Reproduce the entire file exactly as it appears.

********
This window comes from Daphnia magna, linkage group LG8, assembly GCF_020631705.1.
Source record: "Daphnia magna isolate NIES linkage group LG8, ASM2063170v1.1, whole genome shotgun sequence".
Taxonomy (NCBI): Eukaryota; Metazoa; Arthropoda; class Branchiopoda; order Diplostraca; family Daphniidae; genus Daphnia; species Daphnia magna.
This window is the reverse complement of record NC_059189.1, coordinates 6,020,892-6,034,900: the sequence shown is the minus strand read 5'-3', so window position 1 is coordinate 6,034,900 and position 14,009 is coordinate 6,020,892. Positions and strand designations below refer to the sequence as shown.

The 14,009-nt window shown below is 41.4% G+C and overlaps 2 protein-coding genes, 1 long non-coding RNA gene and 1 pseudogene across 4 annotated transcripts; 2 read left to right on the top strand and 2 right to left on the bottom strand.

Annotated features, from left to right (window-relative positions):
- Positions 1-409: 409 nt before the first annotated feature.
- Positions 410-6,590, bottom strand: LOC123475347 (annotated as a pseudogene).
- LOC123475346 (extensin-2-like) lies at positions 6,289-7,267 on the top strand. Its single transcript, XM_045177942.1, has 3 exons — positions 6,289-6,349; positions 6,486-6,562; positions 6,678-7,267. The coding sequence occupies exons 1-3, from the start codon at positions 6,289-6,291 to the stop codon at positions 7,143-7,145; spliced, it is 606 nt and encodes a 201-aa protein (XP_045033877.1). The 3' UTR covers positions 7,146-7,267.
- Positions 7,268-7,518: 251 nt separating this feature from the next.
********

This window comes from Daphnia magna, linkage group LG8, assembly GCF_020631705.1.
Source record: "Daphnia magna isolate NIES linkage group LG8, ASM2063170v1.1, whole genome shotgun sequence".
Taxonomy (NCBI): Eukaryota; Metazoa; Arthropoda; class Branchiopoda; order Diplostraca; family Daphniidae; genus Daphnia; species Daphnia magna.
This window is the reverse complement of record NC_059189.1, coordinates 6,020,892-6,034,900: the sequence shown is the minus strand read 5'-3', so window position 1 is coordinate 6,034,900 and position 14,009 is coordinate 6,020,892. Positions and strand designations below refer to the sequence as shown.

The 14,009-nt window shown below is 41.4% G+C and overlaps 2 protein-coding genes, 1 long non-coding RNA gene and 1 pseudogene across 4 annotated transcripts; 2 read left to right on the top strand and 2 right to left on the bottom strand.

Annotated features, from left to right (window-relative positions):
- Positions 1-409: 409 nt before the first annotated feature.
- Positions 410-6,590, bottom strand: LOC123475347 (annotated as a pseudogene).
- LOC123475346 (extensin-2-like) lies at positions 6,289-7,267 on the top strand. Its single transcript, XM_045177942.1, has 3 exons — positions 6,289-6,349; positions 6,486-6,562; positions 6,678-7,267. The coding sequence occupies exons 1-3, from the start codon at positions 6,289-6,291 to the stop codon at positions 7,143-7,145; spliced, it is 606 nt and encodes a 201-aa protein (XP_045033877.1). The 3' UTR covers positions 7,146-7,267.
- Positions 7,268-7,518: 251 nt separating this feature from the next.